As a TV production, LOST was hashed together rather recklessly. Given the budget floating it and the names behind it, such as TV giant J.J. Abrams, one would reckon the series would be mapped out well beforehand. But ABC seemed eager to put the cart before the horse, and snapped up the series based on a mere outline alone. The writers, needless to say, had their work cut out for them. It is this chaotic creation which may have lead to some plot stinkers down the road; three seasons in, and LOST has lagged a bit. Season three seemed especially rife with meandering subplots, dedicating whole episodes to the meaning of Jack Shephard's tattoo, or a couple of obnoxious side characters that had never been introduced before, and held no importance to the series' overall arc. Time slot changes and constant new episode hiatuses did their fair share as well; confused and frustrated viewership meant a loss in Nielsen ratings. The latter, in turn, may have induced ABC to announce that the series would have a finite end and would run for six seasons total. Thus, three more seasons of 16 episodes each are planned for production; this "light at the end of the tunnel," so to speak, has invigorated LOST fandom and, hopefully, general viewership in turn.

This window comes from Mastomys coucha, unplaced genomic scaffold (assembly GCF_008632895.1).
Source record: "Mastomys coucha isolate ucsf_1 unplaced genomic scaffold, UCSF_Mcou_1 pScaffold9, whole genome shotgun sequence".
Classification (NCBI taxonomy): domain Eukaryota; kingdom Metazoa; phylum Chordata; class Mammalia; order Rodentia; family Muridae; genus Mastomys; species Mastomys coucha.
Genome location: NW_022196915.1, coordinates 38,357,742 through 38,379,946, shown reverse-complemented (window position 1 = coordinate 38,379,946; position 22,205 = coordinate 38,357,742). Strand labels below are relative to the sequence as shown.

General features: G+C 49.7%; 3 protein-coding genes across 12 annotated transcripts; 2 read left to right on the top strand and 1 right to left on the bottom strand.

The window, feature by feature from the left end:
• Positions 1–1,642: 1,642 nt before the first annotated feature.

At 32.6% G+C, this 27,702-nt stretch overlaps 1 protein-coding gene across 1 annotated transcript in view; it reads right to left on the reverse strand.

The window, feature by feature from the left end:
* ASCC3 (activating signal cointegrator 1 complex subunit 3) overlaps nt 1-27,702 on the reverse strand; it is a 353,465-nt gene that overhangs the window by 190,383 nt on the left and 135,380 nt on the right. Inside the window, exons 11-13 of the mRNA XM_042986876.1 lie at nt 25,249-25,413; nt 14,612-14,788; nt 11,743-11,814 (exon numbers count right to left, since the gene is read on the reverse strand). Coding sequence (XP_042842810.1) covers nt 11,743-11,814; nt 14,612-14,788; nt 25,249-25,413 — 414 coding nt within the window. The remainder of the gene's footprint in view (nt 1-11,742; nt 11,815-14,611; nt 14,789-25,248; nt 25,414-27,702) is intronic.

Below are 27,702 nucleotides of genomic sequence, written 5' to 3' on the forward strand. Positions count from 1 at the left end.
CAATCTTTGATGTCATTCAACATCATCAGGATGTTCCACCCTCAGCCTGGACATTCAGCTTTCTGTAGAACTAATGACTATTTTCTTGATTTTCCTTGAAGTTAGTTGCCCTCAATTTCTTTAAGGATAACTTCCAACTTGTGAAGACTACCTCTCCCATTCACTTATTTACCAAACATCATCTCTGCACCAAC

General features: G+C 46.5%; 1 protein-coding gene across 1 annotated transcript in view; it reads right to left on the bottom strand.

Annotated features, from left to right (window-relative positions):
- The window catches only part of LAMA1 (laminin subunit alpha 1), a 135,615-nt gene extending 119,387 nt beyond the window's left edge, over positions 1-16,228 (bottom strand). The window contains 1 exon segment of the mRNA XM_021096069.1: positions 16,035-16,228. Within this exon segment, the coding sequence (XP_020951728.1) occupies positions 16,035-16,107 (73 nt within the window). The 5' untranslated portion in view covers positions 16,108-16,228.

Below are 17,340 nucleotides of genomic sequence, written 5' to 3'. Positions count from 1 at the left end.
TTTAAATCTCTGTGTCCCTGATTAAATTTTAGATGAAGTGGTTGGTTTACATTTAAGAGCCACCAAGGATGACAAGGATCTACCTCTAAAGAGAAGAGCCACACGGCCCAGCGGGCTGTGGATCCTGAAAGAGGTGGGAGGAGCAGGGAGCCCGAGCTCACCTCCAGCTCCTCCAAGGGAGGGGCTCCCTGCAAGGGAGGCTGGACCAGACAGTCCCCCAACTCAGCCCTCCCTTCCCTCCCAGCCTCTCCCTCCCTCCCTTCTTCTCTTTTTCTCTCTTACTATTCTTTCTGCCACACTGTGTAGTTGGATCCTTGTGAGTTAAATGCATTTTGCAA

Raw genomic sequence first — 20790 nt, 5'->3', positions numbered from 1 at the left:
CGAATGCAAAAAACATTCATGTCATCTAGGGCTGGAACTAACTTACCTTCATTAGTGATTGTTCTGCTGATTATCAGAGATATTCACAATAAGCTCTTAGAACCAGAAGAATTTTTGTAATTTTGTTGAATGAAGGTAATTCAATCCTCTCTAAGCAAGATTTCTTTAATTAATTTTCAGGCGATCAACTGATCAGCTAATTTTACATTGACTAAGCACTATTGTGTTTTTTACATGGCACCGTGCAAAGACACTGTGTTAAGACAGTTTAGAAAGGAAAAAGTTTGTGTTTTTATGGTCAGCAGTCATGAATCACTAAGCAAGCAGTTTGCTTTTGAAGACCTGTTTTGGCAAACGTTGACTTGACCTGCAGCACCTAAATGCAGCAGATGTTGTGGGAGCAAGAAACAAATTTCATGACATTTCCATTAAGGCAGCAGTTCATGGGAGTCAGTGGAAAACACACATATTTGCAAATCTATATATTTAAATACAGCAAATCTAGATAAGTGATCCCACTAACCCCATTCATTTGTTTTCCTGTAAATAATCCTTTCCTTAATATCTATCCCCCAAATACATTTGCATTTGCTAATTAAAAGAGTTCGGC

Despite the third season's tendency to string along the audience and test the patience of even the most devoted fan, the story of the Oceanic 815 survivors and the other mysterious inhabitants of the island does indeed progress. Opening up a whole world of bewildering possibilities, the series overall has seemed to leave the straightforward "shipwrecked survival" angle far behind, and has elected instead to focus on a considerably more science fiction/thriller aspect. Now that "the Others" no longer bother to conceal themselves, the 815 survivors must move beyond self-preservation and find out more about this large, cult-like, but well-organized group. It proves far harder than it may initially seem, as the Others have a "home field advantage" and their superior, Ben Linus, is a master of manipulation. The survivors are split when a significant handful of their number - Jack, Kate, and Sawyer - have been taken prisoner by the Others. These trio focus on escape and outwit of their captors, even though the odds are stacked highly against them. Ben is suffering an ailment only Jack can alleviate, and he offers the reluctant hero all sorts of sweet candied promises - including an island exit - if Jack agrees to help him.